1.1 Agricultural Growth in Punjab

The Indian state of Punjab is known as the country’s chief granary contributing almost one-fourth share of rice and more than one-third of wheat to the central pool. On an average, the state’s share in the total production of wheat and rice in all-India stands about 20 and 10 %, respectively. Table 1.1 provides details of wheat and rice contribution by Punjab to the central pool over the last three decades. Further, above 95 % of food grains produced in the state go out of the state to feed food deficit areas through the public distribution system. The state agriculture is characterized as the backbone of the public distribution system and a strong base for the food security of the country.

Table 1.1 Contribution of wheat and rice to the central pool by Punjab

Punjab made a commendable progress in the production of food grains in the post-green revolution period. Food grain production underwent a big jump from 3.16 million tonnes in 1960–1961 to 28.35 million tonnes in 2011–2012. The green revolution also known as the new agricultural strategy was marked with the arrival of new high yielding varieties of wheat, rice, maize and bajra (millet) and package of other inputs like chemical fertilizers, insecticides, pesticides and assured irrigation facilities. Focusing on popularizing modern inputs and practices in the productive areas where the likelihood was more for the high yielding seeds to show results was the most important feature of this new strategy. Punjab with requisite irrigation and infrastructure facilities became a major beneficiary of this national strategy and has been shown as a showpiece of India’s successful green revolution strategy. Short duration and high yielding varieties (HYV) of rice and wheat were introduced in Punjab to boost up the production of food grains. During the first decade of the green revolution, the technology was confined only to the wheat crop. A remarkable growth rate of 5 % was achieved by the state’s agricultural sector since the beginning of the green revolution in the mid-1960s.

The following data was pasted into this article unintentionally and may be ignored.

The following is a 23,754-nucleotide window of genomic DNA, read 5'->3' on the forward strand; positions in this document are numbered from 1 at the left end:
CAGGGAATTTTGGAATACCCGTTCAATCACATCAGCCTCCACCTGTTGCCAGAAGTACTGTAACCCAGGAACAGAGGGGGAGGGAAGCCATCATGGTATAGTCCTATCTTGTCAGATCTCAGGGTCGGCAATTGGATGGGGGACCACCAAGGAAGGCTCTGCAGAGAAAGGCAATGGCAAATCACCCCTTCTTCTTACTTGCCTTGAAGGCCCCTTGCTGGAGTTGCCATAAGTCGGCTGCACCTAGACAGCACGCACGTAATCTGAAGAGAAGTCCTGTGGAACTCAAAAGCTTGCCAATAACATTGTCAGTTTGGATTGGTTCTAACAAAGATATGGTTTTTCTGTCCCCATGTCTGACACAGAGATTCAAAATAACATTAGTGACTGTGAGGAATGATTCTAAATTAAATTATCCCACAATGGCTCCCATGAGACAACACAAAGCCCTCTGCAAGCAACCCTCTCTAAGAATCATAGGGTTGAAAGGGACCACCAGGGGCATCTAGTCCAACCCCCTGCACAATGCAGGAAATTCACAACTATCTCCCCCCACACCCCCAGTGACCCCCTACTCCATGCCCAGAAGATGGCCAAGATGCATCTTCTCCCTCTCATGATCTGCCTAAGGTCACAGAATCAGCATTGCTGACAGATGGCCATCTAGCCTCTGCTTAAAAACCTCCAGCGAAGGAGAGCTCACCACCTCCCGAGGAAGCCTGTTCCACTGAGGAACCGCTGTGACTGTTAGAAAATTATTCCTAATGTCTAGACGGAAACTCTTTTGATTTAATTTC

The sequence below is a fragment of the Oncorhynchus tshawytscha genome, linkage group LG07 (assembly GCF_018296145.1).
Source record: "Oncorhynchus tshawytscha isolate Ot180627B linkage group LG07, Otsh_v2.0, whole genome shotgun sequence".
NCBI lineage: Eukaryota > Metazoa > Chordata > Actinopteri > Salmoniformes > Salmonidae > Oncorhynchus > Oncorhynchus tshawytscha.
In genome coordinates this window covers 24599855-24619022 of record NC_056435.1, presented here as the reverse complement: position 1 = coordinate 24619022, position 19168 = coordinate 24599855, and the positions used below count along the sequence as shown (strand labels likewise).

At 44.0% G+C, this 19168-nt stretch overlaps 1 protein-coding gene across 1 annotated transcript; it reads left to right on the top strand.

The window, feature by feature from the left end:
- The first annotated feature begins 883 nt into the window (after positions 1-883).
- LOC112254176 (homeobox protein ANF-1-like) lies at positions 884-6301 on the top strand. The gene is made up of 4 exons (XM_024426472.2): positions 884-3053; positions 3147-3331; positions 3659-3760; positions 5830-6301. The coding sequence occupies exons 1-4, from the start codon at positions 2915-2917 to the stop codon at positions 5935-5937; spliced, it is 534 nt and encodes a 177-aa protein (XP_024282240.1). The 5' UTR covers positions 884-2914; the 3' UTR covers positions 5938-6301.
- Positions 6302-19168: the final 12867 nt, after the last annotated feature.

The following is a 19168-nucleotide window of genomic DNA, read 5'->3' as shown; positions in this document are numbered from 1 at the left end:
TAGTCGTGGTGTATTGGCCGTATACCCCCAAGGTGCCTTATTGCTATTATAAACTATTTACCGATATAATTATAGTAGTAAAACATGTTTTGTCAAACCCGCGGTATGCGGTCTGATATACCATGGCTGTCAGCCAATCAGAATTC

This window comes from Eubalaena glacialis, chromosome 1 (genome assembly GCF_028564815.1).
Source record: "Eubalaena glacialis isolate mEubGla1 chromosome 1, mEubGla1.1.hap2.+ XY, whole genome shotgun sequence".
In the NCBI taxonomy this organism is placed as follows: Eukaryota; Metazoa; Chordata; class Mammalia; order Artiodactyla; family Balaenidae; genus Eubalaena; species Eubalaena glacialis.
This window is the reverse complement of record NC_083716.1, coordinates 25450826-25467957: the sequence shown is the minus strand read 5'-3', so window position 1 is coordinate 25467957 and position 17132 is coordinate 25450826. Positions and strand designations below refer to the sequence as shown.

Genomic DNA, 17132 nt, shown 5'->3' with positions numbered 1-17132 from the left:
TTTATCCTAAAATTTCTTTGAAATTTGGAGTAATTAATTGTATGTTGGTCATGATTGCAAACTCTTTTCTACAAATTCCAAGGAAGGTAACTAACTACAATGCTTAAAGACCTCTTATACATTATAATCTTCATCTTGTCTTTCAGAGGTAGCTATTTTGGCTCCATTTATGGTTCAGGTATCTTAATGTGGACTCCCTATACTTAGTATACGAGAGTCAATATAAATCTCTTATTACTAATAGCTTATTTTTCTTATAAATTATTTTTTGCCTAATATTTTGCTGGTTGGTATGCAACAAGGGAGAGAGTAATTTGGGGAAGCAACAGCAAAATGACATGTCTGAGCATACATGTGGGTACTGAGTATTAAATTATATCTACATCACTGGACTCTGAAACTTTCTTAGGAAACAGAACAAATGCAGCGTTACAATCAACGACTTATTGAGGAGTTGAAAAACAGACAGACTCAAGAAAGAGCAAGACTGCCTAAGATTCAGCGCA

The decade from the mid-1970s to mid-1980s was characterized by the extension of new seed fertilizer technology from wheat to rice crop. Due to the input and output price structure and superior yields of rice and wheat as compared to other crops, Punjab agriculture has virtually become a rice-wheat monoculture. During 1966–1967, total area under rice was 0.29 million hectares, which increased to 2.82 million hectares by 2011–2012. There was also a substantial increase in the average rice productivity, which increased from 1,186 kg/ha in 1966–1967 to 3,741 kg/ha by 2011–2012 (Fig. 1.1). During the same period, the area under wheat crop increased from 1.61 million hectares to 3.51 million hectares and productivity from 1,544 to 4,898 kg/ha. Punjab has achieved a crop intensity of 188 % as against 138 in the country as a whole. The present level of consumption of fertilizer (NPK) is 244 kg/ha as compared to the Indian average of 144 kg/ha. Similarly, Punjab has 98 % of high yielding variety coverage, which is the highest among the Indian states. About 18 % of the total tractors in India are in Punjab. Production is supported by about 97 % irrigation coverage with 970,139 tube wells.

Fig. 1.1
figure 1

Productivity of major crops in Punjab